Screen-captured based instructional video is also beneficial to students. For instance, many teachers assign a huge project that is worth 30% of the students’ final grade. Since this is the case, it is imperative that students obtain the gist of every single detail. Although teachers may give students a handout and explain it in class, the project due date is probably not until two months later. Students tend to have a bad habit of forgetting what the teacher said in class two days ago; therefore, their chances of remembering what the teacher said seven weeks ago is slim to none. Therefore, teachers could model how he or she would like for their students to do their project by using screen-captured based instructional videos. Students could navigate through the video to visualize examples of previous projects and/or learn answers to some of their questions that they may have not asked in class.

  6. wanda moye says:

    In the old days after designing a computer system for a client, I would create a User’s Manual. In order to recreate some of the steps, I would capture a computer image by using the screen print key and then place the image into a Microsoft Word document. Boy have we come a long way. This is a much better way to explain a process that requires using a computer keyboard.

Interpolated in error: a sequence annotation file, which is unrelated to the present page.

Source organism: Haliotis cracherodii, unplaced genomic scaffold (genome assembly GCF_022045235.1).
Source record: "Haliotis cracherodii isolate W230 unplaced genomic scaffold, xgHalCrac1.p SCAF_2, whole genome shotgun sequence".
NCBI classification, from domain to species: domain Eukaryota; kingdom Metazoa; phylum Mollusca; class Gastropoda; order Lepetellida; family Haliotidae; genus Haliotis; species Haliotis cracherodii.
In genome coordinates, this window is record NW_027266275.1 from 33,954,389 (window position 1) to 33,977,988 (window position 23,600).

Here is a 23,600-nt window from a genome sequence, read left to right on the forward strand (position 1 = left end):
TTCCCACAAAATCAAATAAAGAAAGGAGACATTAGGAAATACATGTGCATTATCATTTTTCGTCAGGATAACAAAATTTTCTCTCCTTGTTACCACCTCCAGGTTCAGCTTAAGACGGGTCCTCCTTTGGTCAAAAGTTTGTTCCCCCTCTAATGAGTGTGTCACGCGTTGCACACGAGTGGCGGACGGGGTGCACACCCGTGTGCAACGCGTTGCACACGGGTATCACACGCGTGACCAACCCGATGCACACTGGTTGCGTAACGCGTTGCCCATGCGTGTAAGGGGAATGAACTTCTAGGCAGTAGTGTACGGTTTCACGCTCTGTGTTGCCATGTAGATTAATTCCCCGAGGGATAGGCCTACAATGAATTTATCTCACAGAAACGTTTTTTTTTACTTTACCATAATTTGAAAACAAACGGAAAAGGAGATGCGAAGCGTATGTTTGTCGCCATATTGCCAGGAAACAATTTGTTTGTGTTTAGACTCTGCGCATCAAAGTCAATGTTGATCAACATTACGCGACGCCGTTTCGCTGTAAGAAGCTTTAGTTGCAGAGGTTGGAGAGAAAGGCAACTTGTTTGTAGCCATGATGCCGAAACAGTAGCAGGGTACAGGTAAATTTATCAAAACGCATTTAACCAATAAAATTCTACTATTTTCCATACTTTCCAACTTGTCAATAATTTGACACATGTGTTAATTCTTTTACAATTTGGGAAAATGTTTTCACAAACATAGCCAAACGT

As a learning tool for educators and students it seems to be a valuable instrument for self pacing and complete instructions. When a student is watching a presentation on video, all the senses are being used. A student is visually watching information that has to be comprehended mentally and translated into some type of keyboard action. This is a lot of activity and without the use of software like Camtasia it would be difficult if not impossible to keep up with the instructor. Each year I teach word processing and computer applications, this would help me immensely. I will try using the free open source CamStudio version this summer. I love technology; however, like most teachers during the school year, time is at a premium. My summer will be busy mastering all the new technologies that I have learned.